Can the HUBZone Program expedite my application for certification?  SBA may expedite the application of any firm that submits a complete package for certification and indicates that they intend to respond to a specified solicitation that relates to COVID-19. 

Can the HUBZone Program waive or reduce the 35% residency requirement?  This statutory requirement would necessitate Congressional action to change

     II.  HUBZone Program updates related to a change in regulations

When and why did SBA propose new rule changes to the HUBZone program? The SBA proposed new regulations to make it easier for small businesses to participate in the HUBZone program. These changes will make the program more attractive for small businesses to invest in HUBZones and hire HUBZone residents, providing greater impact to communities and making it easier for federal agencies to meet their goal to award 3 percent of contracts to certified HUBZone small businesses.  The rule change was published in November 2019 and took effect December 26, 2019.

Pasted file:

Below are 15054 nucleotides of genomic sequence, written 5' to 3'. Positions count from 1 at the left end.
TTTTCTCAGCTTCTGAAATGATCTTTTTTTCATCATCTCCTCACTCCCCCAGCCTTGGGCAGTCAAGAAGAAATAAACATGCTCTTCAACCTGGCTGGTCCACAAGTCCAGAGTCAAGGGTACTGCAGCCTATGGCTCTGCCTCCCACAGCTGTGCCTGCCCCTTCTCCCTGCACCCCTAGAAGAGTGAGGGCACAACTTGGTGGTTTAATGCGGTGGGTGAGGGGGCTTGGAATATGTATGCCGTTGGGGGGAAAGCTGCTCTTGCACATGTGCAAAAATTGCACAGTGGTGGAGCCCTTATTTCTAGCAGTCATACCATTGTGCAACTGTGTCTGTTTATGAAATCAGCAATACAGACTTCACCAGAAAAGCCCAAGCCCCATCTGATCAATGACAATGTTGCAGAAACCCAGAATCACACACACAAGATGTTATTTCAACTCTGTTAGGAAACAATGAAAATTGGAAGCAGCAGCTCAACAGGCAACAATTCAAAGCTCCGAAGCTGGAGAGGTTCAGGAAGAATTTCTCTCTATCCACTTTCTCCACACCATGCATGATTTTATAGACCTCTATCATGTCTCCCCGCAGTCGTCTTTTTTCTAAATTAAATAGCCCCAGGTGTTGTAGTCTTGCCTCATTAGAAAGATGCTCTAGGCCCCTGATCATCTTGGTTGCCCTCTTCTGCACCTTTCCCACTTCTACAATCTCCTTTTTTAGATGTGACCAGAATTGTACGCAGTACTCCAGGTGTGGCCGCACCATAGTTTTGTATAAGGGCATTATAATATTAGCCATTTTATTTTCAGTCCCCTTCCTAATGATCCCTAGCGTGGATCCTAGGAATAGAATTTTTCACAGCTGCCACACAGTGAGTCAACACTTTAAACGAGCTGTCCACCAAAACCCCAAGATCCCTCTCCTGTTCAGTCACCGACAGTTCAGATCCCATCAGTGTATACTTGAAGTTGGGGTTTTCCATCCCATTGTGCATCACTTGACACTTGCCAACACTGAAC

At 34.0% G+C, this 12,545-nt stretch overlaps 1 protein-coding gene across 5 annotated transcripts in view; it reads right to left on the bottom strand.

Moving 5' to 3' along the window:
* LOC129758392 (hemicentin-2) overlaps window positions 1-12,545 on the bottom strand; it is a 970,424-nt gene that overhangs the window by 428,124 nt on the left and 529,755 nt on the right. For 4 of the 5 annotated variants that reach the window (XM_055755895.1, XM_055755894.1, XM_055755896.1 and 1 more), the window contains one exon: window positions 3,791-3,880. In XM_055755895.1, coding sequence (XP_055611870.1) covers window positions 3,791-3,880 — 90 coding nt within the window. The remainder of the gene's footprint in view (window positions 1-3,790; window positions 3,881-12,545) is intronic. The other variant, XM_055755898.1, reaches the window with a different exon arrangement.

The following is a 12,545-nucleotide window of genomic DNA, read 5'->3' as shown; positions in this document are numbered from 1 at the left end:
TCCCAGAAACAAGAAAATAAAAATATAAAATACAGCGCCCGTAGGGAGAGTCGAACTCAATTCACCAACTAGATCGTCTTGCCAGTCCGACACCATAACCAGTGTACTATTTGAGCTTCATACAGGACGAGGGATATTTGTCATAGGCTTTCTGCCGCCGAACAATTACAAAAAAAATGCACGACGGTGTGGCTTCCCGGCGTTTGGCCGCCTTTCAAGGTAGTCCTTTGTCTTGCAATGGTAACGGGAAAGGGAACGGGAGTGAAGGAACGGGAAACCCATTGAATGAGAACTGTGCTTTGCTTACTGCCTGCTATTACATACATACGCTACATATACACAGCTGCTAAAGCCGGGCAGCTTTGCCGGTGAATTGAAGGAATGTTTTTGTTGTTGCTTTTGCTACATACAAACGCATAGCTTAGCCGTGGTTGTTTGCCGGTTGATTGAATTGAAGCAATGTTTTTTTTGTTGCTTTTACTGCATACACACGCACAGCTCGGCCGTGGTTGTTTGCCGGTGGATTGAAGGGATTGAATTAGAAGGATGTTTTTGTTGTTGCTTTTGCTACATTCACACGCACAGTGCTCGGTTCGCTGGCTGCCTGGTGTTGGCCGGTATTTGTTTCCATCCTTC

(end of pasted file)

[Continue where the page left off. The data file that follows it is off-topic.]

What are the new rules around recertification? All firms will be required to undergo an annual recertification rather than a triennial recertification, with a full documentation review taking place every three years.  Once certified, a firm is eligible for all HUBZone contracts for which the business qualifies as small, for a period of one year from the date of its initial certification or most recent recertification (unless the concern acquires, is acquired by, or merges with another firm during that period).   Prior to this change, in order to be eligible for a HUBZone contract, firms had to prove their HUBZone eligibility at both the time of offer and the time of award, lengthening the procurement process for HUBZone firms uniquely among all small businesses—and serving as a disincentive for federal agencies to contract with HUBZone companies.